Week 2: The Body on Edge

 

Embodiment in performance art is a situation in which the performer’s body is present on stage, as well as the spectator’s. In performance art, artists – or hired performers – often dare to do extreme things and even put themselves at risk.

Canadian-Ukranian artist Taras Polataiko has recruited a few women to perform the part of sleeping beauty in his installation displayed at the National Art Museum of Ukraine. His interactive and immersive work requires the audience’s sheer commitment.

The installation features a woman snuggled in a bed in a gallery. She is bound by a contract to marry the museum visitor that can open her eyes with a kiss. “If it’s my true love, I will feel it on an intuitive level. Secondly, if I don’t feel it, I won’t open my eyes. Anything can happen in life. And suddenly it’s fate. What if it’s the only way I’ll meet my soul mate?” one of the women performers told press.

The ‘Prince Charmings’ cannot participate in the installation/performance, unless they are at least 18 years old, as they also have to sign a contract. As the guys were lining up to make out, one of them told interviewers, “I wanted to sense her essence. I didn’t even want to see her. I wanted to feel that girl. I wanted to feel her with my heart, but I didn’t feel anything.” #awkward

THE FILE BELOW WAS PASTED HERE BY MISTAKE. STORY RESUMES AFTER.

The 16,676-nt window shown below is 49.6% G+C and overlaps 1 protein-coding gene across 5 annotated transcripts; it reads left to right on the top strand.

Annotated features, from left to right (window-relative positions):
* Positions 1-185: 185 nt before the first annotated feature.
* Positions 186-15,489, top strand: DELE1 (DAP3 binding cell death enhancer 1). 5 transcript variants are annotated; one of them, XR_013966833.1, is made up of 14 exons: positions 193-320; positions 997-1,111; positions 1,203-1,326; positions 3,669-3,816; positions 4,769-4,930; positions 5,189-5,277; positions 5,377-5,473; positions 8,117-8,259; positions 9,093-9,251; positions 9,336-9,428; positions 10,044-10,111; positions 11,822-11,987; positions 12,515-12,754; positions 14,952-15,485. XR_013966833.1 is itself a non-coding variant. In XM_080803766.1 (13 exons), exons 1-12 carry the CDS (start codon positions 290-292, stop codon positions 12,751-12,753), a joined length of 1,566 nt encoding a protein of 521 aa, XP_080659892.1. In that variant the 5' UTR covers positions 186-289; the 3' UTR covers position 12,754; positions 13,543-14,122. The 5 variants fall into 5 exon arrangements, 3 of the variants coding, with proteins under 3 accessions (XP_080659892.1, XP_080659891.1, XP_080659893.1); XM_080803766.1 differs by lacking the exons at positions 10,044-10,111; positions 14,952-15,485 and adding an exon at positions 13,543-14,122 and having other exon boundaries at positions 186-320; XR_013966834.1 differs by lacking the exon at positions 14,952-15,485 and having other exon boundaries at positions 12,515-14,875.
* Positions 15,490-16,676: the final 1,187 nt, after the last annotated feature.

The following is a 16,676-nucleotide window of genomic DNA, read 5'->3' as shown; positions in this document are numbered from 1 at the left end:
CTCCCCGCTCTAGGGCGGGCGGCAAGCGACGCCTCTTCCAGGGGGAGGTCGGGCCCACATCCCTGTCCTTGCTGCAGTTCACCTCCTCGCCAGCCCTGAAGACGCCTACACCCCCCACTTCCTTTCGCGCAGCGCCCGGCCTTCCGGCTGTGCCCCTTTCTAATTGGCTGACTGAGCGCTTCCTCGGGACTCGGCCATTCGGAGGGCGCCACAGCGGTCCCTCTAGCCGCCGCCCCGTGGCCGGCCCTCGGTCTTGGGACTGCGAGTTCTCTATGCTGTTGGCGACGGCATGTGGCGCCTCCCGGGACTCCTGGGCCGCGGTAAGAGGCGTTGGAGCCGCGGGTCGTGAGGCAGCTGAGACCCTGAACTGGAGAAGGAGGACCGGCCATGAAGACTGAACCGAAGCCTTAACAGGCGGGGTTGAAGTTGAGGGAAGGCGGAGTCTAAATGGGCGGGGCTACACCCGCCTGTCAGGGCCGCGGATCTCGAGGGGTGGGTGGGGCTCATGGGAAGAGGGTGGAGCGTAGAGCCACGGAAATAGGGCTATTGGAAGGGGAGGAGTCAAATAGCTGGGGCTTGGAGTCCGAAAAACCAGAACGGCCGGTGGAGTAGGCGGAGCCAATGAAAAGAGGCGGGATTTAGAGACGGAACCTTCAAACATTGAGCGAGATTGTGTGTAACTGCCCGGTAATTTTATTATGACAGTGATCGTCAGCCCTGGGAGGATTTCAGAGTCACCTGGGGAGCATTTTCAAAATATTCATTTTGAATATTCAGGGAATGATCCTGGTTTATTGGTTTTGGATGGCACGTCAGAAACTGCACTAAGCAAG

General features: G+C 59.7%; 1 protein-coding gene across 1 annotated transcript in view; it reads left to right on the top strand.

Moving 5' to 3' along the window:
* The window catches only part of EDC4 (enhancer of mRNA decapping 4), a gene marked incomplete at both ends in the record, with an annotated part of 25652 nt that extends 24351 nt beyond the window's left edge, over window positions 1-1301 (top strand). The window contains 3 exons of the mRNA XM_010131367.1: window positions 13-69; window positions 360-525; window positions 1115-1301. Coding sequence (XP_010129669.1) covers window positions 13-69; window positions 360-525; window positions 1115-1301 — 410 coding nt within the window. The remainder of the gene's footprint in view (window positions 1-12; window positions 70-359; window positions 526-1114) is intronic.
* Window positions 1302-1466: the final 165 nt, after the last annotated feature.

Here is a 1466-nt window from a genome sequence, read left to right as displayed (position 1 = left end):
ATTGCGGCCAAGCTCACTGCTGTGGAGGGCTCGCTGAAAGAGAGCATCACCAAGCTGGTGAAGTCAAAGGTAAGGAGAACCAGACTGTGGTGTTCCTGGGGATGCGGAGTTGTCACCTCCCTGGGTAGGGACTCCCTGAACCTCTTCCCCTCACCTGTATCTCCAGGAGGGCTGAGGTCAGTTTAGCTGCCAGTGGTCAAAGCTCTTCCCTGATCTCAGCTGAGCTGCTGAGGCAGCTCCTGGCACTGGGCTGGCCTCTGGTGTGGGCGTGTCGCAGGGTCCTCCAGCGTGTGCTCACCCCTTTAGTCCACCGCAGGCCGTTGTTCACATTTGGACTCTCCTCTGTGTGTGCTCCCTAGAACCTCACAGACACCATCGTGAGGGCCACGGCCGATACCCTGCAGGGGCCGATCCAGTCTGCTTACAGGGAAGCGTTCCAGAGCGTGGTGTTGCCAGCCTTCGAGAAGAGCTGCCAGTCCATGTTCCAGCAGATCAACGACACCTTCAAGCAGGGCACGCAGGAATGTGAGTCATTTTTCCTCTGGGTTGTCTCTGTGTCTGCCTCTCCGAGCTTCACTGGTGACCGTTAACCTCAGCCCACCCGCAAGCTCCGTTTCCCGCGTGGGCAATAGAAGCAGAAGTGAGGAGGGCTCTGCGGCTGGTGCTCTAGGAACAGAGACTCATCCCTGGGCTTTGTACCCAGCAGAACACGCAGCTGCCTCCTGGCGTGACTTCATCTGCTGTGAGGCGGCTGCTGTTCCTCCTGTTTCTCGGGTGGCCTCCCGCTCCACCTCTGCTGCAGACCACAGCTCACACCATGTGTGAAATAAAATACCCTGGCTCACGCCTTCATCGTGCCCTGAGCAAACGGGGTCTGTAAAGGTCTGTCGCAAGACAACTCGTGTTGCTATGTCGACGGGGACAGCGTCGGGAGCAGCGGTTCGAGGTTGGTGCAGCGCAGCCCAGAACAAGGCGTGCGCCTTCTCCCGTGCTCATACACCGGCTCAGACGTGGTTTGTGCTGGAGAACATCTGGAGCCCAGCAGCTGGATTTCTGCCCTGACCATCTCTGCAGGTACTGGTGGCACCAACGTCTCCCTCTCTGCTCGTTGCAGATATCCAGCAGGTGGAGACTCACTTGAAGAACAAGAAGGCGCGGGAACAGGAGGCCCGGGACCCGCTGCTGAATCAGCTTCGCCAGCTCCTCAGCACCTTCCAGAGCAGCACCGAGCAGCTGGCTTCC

“The tension of the performance is in the seductiveness and fear of the ultimate moment,” reads the exhibit’s description. This performance piece is designed in such way, that not only does it challenge the visitors to stop being spectators, but to become participants, it also sets their future at stake. Who ever thought that one can visit a gallery and almost leave with a ring on their finger?

“It’s a really serious thing, it’s marriage”

Taras Polataiko for The Telegraph

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